Figuring out how to create a personalized portfolio for trading or long-term investing is a massive challenge. While there are plenty of robo-advisor services that will help you build a portfolio automatically, these don’t offer the level of customization that many investors want – let alone the ability to invest in individual stocks.

Thankfully, you don’t have to go it alone when it comes to stock research and stock picking. There are numerous stock advisor websites that make the process of choosing investments and organizing a portfolio significantly easier.

In this guide, we’ll explain how stock advisor websites work and help you find the best stock advisor for your needs.

What Is A Stock Advisor Website?

A stock advisor website is a service that helps you choose stocks and assemble a portfolio. Depending on the service, you might get specific, highly researched stock picks or access to a database of stock research so that you can pick your own stocks.

There is a huge range of different stock advisors on the market. Some stock advisors are geared towards growth stocks, while others focus on dividend stocks that generate fixed income. At the same time, there are stock advisors that encourage multi-year investment horizons and advisors that help you actively trade on daily to weekly timescales. 

Best Stock Advisor Websites

It’s important to make sure that the stock advisor you choose matches your investing style and goals. A stock advisor that gives suggestions for stocks to buy and hold, for example, won’t be very helpful if you want to put together an actively traded portfolio that turns over every few months. Think carefully about what kind of trading or investing you want to do, and then find a stock advising service that matches that approach.

Most stock advisors charge a monthly or annual fee for their services. Prices can range widely, so it’s important to consider how much you’re planning to invest and your potential return from using the service when thinking about value.

Types Of Stock Advisors

In general, stock advisors can be split into two broad categories: stock picking services and research services.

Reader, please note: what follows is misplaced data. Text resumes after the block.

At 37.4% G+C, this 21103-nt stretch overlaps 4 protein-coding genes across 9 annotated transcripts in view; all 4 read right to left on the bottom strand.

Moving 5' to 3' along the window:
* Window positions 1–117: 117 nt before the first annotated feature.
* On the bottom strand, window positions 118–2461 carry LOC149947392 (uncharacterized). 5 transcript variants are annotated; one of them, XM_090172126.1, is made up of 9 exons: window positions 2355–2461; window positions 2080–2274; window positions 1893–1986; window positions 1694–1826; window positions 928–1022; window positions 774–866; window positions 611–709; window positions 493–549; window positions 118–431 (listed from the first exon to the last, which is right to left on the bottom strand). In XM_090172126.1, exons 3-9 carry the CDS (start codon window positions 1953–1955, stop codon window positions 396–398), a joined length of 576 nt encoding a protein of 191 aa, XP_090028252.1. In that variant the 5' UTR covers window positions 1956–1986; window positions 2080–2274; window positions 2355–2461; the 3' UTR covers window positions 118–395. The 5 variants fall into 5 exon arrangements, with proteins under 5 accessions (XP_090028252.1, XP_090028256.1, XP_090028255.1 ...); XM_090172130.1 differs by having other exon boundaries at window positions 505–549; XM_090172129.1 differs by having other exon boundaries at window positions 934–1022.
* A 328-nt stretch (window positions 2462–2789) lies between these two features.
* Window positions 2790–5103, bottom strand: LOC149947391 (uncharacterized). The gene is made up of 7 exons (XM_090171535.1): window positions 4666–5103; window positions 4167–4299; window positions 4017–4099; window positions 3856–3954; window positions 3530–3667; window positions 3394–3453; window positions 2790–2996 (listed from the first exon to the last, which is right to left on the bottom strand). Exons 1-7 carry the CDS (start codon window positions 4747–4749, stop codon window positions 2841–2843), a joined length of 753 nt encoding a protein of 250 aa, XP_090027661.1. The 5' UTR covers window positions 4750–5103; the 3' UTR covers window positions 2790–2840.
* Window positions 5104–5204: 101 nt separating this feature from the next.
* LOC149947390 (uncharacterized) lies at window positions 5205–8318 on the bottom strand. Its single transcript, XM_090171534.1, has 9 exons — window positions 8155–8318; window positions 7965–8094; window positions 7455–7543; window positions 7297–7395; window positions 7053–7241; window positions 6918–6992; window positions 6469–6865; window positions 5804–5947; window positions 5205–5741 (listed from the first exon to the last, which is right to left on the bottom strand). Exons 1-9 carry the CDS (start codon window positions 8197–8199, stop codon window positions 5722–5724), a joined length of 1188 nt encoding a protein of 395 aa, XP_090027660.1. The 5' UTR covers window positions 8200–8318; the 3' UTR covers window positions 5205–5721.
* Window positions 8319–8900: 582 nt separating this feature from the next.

Stock picking services tell you exactly what stocks to add to your portfolio and when. These stock advisor websites are extremely easy to follow since you typically don’t need to do any additional research on your own. Just add the stock to your portfolio at the time the stock pick is issued or when it hits a defined trigger. The stock picking service should also let you know when it’s time to sell the stock out of your portfolio. Some services like Motley Fool Everlasting Portfolio will even give you an entire pre-made portfolio with specific allocations for each stock.

Although stock picking services can be great for investors who want a lot of guidance, they can be restrictive. Typically, you only get information about the stocks that are being recommended – not about any other stocks that were perhaps considered, but not recommended. It can be difficult to know when to deviate from the recommendations or, if you want to expand your portfolio, what stocks would be good to add.

Research services allow you to take a much more DIY approach. These services give you access to in-depth stock research, often in the form of a multi-faceted stock grading system or analyst reports. You might also get portfolio analysis tools that help you identify potential gaps in your portfolio or overweighting towards a particular market sector.

The downside to research services is that they require a significant amount of hands-on work on your part. Since there’s no one telling you what stocks to buy, it’s up to you to use the information available to piece together a profitable and diversified portfolio. The main function of this type of stock advisor is to give you access to information that you can then use to make decisions on your own. 

What To Look For In A Stock Advisor Website

Your biggest considerations when choosing a stock advisor website should be what type of advisor you want and what trading or investing strategy you want to pursue. That said, there are some minor factors that you’ll also want to consider when picking a stock advisor.

Track Record

You should always analyze the track record of a service before trusting any investment advice. Some companies make it easy by sharing the exact returns of their picks. Other times, you will need to do some of your own digging. Here are some questions to consider:

  • How long has the advisor been in business? Investing is a long-term endeavor. Many investors have great years, but a few years of success is not necessarily indicative of a viable long-term investment strategy. Look for an advisor that has been thriving for over a decade. This ensures that the strategy is time-tested and has weathered different types of market conditions.
  • What are the total returns of the stock picks? Measuring the performance of a stock advisor is simple. There is only one metric that matters – total returns. While historical performance is not necessarily indicative of future returns, it’s a good way for you to measure how effective an investment strategy has been.
  • How does the performance compare to a benchmark like the S&P 500? Stock advice is only worth paying for if it can beat the market. You don’t want to pay for stock picks that yield the same returns as investing in a broad market ETF or mutual fund. Make sure to benchmark the performance of a stock advisor against the market itself (i.e. and S&P 500 mutual fund or ETF).